While he stood stiffly at attention waiting to answer when the sergeant called his name, Andrews’s mind was whirling in crazy circles of anxiety. What if they should leave before the General Order came on the University plan? The application would certainly be lost in the confusion of moving the Division, and he would be condemned to keep up this life for more dreary weeks and months. Would any years of work and happiness in some future existence make up for the humiliating agony of this servitude?


He ran up the ladder to fetch his mess kit and in a few minutes was in line again in the rutted village street where the grey houses were just forming outlines as light crept slowly into the leaden sky, while a faint odor of bacon and coffee came to him, making him eager for food, eager to drown his thoughts in the heaviness of swiftly-eaten greasy food and in the warmth of watery coffee gulped down out of a tin-curved cup. He was telling himself desperately that he must do something—that he must make an effort to save himself, that he must fight against the deadening routine that numbed him.

Later, while he was sweeping the rough board floor of the company’s quarters, the theme came to him which had come to him long ago, in a former incarnation it seemed, when he was smearing windows with soap from a gritty sponge along the endless side of the barracks in the training camp. Time and time again in the past year he had thought of it, and dreamed of weaving it into a fabric of sound which would express the trudging monotony of days bowed under the yoke. “Under the Yoke”; that would be a title for it. He imagined the sharp tap of the conductor’s baton, the silence of a crowded hall, the first notes rasping bitterly upon the tense ears of men and women. But as he tried to concentrate his mind on the music, other things intruded upon it, blurred it. He kept feeling the rhythm of the Queen of Sheba slipping from the shoulders of her gaudily caparisoned elephant, advancing towards him through the torchlight, putting her hand, fantastic with rings and long gilded fingernails, upon his shoulders so that ripples of delight, at all the voluptuous images of his desire, went through his whole body, making it quiver like a flame with yearning for unimaginable things. It all muddled into fantastic gibberish—into sounds of horns and trombones and double basses blown off key while a piccolo shrilled the first bars of “The Star Spangled Banner.”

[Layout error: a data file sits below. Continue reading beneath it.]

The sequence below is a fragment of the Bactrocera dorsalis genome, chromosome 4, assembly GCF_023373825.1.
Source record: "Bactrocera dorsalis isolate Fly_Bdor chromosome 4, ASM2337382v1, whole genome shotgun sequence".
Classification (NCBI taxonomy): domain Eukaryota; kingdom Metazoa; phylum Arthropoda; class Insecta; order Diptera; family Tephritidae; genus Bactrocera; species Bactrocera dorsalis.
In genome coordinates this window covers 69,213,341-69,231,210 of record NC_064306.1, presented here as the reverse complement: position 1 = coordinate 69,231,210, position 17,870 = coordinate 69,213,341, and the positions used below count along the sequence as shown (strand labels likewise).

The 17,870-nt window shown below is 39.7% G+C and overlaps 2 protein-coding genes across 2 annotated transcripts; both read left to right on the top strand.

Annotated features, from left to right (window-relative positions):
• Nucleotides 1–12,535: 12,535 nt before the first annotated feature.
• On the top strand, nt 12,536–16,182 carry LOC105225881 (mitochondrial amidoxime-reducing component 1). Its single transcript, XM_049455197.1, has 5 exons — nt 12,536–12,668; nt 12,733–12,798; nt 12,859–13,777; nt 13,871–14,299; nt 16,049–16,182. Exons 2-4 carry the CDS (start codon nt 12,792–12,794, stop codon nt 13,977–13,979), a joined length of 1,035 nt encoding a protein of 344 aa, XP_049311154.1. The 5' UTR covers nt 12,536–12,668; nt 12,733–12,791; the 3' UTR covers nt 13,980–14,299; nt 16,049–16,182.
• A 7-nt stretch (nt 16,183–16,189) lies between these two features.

He had stopped sweeping and looked about him dazedly. He was alone. Outside, he heard a sharp voice call “Atten-shun!” He ran down the ladder and fell in at the end of the line under the angry glare of the lieutenant’s small eyes, which were placed very close together on either side of a lean nose, black and hard, like the eyes of a crab.